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A student arrives at school as teachers dressed in red participate in a solidarity march to raise awareness about cases of COVID-19 at Ecole Woodward Hill Elementary School, in Surrey, B.C., on Feb. 23, 2021.

DARRYL DYCK/The Canadian Press

B.C.’s top doctor will not break a stalemate between the Education Minister and the teachers’ union over whether all elementary school students should be forced to wear masks in class.

After a more infectious variant of COVID-19 was recently linked to six schools in Surrey, the BC Teachers’ Federation on Monday called for individual school districts to be allowed to craft stricter rules than those posted by the province, such as requiring all children in elementary school to wear masks in the classroom.

Bonnie Henry, British Columbia’s Provincial Health Officer, said at a Tuesday media briefing that the current provincial guidelines have enough flexibility to allow individual principals and the teachers at their schools to keep children safe – even with the potential for exposures to the variant of COVID-19 that was first identified in Britain.

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“So far, it does not look like there is significant transmission from these variants, which is really good, it shows us that the safety plans in schools are working,” Dr. Henry said.

She refused to endorse mandating that all elementary-school students wear a mask in class, as she did earlier this month for B.C.’s high-school and middle-school students.

“Absolutely it is important for teachers to encourage mask use where it’s appropriate in classrooms – these are the things that are individual-classroom and school-based,” she said. “We know as well that, when the safety plans that are in place in these schools are being followed, that they work. We have had a cluster of exposure events, but again, very little transmission so far.”

A day earlier, Education Minister Jennifer Whiteside told reporters at a news conference that her ministry is constantly working with Dr. Henry’s office, other health authorities and the groups within the education system to keep provincial school guidelines up to date. But, she said, individual districts are not allowed right now to enforce tougher rules on their own.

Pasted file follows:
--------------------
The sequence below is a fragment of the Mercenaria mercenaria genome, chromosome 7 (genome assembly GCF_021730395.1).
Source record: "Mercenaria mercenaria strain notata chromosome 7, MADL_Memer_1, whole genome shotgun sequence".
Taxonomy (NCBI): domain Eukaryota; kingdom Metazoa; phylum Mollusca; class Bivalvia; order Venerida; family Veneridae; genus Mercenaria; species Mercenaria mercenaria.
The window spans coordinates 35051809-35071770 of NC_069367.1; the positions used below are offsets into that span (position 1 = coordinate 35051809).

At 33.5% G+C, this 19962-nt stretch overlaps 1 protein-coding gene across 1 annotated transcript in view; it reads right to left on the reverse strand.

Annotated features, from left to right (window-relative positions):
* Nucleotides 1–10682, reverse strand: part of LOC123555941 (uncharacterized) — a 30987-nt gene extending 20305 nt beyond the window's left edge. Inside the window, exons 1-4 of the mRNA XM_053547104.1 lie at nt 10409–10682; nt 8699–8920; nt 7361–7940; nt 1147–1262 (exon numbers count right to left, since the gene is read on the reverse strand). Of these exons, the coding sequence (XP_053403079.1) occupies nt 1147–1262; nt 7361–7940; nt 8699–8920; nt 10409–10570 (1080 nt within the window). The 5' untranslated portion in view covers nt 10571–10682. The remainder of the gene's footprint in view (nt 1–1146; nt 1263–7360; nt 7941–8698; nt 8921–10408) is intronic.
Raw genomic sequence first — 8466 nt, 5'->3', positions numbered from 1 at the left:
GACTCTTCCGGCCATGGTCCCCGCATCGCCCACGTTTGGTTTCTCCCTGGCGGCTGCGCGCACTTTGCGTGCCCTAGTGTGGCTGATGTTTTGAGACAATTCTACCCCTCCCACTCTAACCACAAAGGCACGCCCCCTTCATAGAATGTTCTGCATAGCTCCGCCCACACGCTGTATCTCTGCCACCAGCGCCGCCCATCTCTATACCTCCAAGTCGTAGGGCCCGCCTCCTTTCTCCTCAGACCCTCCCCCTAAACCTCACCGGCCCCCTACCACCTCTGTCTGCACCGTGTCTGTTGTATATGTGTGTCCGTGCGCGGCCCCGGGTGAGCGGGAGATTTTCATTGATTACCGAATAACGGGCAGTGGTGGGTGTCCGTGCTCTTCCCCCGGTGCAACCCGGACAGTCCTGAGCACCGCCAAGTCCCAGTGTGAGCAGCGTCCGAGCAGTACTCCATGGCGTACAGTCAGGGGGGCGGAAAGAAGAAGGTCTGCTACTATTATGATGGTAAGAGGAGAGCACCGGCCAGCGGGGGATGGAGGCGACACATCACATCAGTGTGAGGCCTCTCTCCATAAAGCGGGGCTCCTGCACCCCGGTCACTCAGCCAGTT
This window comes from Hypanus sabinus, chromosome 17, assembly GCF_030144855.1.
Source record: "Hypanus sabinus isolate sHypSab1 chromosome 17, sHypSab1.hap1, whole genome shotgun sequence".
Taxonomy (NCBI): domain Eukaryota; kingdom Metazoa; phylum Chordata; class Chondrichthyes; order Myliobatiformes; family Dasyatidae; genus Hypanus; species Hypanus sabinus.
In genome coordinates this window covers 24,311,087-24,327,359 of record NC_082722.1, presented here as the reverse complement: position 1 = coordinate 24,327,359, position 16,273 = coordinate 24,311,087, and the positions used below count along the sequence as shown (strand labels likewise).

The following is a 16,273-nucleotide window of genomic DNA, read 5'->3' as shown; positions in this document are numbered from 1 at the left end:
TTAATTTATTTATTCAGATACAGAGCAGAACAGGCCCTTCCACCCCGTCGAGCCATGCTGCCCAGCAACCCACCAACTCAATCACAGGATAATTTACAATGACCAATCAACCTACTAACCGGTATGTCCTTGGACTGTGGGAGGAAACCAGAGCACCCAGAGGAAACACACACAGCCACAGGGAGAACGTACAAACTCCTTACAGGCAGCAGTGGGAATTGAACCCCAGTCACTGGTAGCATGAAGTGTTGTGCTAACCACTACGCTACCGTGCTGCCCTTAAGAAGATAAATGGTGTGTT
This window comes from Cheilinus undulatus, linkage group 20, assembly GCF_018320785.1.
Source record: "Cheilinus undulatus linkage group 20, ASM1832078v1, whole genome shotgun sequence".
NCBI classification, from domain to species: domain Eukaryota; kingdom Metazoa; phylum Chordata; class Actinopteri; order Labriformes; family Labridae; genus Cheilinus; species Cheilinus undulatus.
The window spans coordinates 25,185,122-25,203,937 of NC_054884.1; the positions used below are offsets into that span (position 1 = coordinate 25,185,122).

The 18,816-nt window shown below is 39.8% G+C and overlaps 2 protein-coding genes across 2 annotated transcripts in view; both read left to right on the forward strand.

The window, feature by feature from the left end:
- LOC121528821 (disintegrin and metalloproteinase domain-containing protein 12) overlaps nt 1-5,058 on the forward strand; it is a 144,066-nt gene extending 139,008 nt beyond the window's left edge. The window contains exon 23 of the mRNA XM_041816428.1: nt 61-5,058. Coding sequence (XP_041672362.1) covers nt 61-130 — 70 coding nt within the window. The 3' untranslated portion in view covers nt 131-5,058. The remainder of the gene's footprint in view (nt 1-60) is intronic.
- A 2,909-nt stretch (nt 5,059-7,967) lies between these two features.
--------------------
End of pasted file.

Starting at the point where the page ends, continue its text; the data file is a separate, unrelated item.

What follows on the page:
“We will learn from this situation, and if it is necessary to update the safety guidelines, that is a question we are constantly looking at,” Ms. Whiteside said on Monday.

Matt Westphal, who represents Surrey teachers for the BCTF, said a group of French immersion elementary-school teachers protested on Tuesday morning by marching single-file into school after word spread that up to 80 colleagues and students had to get tested because of potential exposure to a COVID-19 variant. (The Fraser Health Authority said on Monday that 300 students and staff would be tested by the end of Tuesday, and 35 staff had tested negative so far.)

Mr. Westphal, who represents more than 5,000 educators, said his union doesn’t understand why the province won’t allow Surrey’s school district, the biggest in B.C., to require younger students to wear masks. He said such a rule wouldn’t affect families in the same way a more drastic measure would, such as reducing class sizes by having students learn online more.

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“It’s a little hard to take saying ‘no we’re not going to allow districts to do more.’ Why would you not want them to do that?” Mr. Westphal said.

In B.C., middle and secondary students and staff from kindergarten to Grade 12 are required to wear non-medical masks except when sitting or standing at their classroom seats or work stations, where a barrier is in place, or when they are eating and drinking.

Caroline Colijn, the Canada 150 Research Chair in Mathematics for Infection, Evolution and Public Health at Simon Fraser University, endorsed the idea of allowing individual districts to respond to local concerns by crafting rules above and beyond provincial guidelines. Updated modelling from Dr. Colijn’s lab shows that under the current public-health rules in B.C., exponential growth in case numbers could start in late March if a COVID-19 variant with a 40 per cent higher transmission rate became established.

With a report from The Canadian Press

Pandemic restrictions mean teens aren’t able to develop the same independence and connections that usually occur at this stage of life. Dr. Joanna Henderson with Youth Wellness Hubs and The Centre for Addiction and Mental Health gives some tips for parents of teens to help support them. The Globe and Mail

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